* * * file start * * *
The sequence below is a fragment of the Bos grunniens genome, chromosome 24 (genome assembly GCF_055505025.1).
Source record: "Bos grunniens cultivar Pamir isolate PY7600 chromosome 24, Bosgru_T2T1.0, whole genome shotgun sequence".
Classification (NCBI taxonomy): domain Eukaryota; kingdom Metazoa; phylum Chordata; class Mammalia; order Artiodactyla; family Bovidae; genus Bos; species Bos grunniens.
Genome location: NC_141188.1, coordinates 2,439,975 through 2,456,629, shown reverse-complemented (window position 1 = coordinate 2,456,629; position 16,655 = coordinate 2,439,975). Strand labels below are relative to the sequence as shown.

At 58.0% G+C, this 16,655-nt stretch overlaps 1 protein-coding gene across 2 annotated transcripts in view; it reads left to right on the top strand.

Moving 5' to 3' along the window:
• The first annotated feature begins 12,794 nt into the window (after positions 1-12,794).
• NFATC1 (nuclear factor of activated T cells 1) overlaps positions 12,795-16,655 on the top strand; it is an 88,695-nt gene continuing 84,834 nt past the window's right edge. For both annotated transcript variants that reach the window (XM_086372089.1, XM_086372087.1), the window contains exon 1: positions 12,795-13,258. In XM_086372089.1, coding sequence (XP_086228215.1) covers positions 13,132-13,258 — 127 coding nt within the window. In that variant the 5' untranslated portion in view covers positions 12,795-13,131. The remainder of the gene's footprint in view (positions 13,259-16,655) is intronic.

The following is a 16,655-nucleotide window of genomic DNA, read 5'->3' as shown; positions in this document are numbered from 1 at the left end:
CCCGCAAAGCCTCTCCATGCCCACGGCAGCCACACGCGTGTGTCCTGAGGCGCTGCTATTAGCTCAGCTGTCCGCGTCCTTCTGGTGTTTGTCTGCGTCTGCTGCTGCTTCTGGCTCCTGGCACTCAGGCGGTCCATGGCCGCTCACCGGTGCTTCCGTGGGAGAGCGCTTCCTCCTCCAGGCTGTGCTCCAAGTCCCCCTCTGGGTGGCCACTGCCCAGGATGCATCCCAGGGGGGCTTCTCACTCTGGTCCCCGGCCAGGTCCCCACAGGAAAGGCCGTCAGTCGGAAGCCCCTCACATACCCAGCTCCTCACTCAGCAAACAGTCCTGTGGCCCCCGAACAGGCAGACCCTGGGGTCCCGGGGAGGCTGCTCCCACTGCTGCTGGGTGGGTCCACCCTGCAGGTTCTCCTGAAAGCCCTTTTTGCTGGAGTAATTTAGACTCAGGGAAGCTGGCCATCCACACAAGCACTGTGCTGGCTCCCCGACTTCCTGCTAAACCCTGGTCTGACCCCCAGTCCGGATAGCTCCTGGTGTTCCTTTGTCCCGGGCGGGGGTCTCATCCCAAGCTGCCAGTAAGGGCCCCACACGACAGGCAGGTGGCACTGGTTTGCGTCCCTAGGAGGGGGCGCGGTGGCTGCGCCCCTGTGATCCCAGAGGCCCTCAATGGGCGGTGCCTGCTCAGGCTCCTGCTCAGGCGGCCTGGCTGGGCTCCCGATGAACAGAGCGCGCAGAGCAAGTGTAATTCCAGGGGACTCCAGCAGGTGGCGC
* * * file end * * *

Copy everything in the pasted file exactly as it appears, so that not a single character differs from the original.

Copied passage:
The sequence below is a fragment of the Bos grunniens genome, chromosome 24 (genome assembly GCF_055505025.1).
Source record: "Bos grunniens cultivar Pamir isolate PY7600 chromosome 24, Bosgru_T2T1.0, whole genome shotgun sequence".
Classification (NCBI taxonomy): domain Eukaryota; kingdom Metazoa; phylum Chordata; class Mammalia; order Artiodactyla; family Bovidae; genus Bos; species Bos grunniens.
Genome location: NC_141188.1, coordinates 2,439,975 through 2,456,629, shown reverse-complemented (window position 1 = coordinate 2,456,629; position 16,655 = coordinate 2,439,975). Strand labels below are relative to the sequence as shown.

At 58.0% G+C, this 16,655-nt stretch overlaps 1 protein-coding gene across 2 annotated transcripts in view; it reads left to right on the top strand.

Moving 5' to 3' along the window:
• The first annotated feature begins 12,794 nt into the window (after positions 1-12,794).
• NFATC1 (nuclear factor of activated T cells 1) overlaps positions 12,795-16,655 on the top strand; it is an 88,695-nt gene continuing 84,834 nt past the window's right edge. For both annotated transcript variants that reach the window (XM_086372089.1, XM_086372087.1), the window contains exon 1: positions 12,795-13,258. In XM_086372089.1, coding sequence (XP_086228215.1) covers positions 13,132-13,258 — 127 coding nt within the window. In that variant the 5' untranslated portion in view covers positions 12,795-13,131. The remainder of the gene's footprint in view (positions 13,259-16,655) is intronic.

The following is a 16,655-nucleotide window of genomic DNA, read 5'->3' as shown; positions in this document are numbered from 1 at the left end:
CCCGCAAAGCCTCTCCATGCCCACGGCAGCCACACGCGTGTGTCCTGAGGCGCTGCTATTAGCTCAGCTGTCCGCGTCCTTCTGGTGTTTGTCTGCGTCTGCTGCTGCTTCTGGCTCCTGGCACTCAGGCGGTCCATGGCCGCTCACCGGTGCTTCCGTGGGAGAGCGCTTCCTCCTCCAGGCTGTGCTCCAAGTCCCCCTCTGGGTGGCCACTGCCCAGGATGCATCCCAGGGGGGCTTCTCACTCTGGTCCCCGGCCAGGTCCCCACAGGAAAGGCCGTCAGTCGGAAGCCCCTCACATACCCAGCTCCTCACTCAGCAAACAGTCCTGTGGCCCCCGAACAGGCAGACCCTGGGGTCCCGGGGAGGCTGCTCCCACTGCTGCTGGGTGGGTCCACCCTGCAGGTTCTCCTGAAAGCCCTTTTTGCTGGAGTAATTTAGACTCAGGGAAGCTGGCCATCCACACAAGCACTGTGCTGGCTCCCCGACTTCCTGCTAAACCCTGGTCTGACCCCCAGTCCGGATAGCTCCTGGTGTTCCTTTGTCCCGGGCGGGGGTCTCATCCCAAGCTGCCAGTAAGGGCCCCACACGACAGGCAGGTGGCACTGGTTTGCGTCCCTAGGAGGGGGCGCGGTGGCTGCGCCCCTGTGATCCCAGAGGCCCTCAATGGGCGGTGCCTGCTCAGGCTCCTGCTCAGGCGGCCTGGCTGGGCTCCCGATGAACAGAGCGCGCAGAGCAAGTGTAATTCCAGGGGACTCCAGCAGGTGGCGC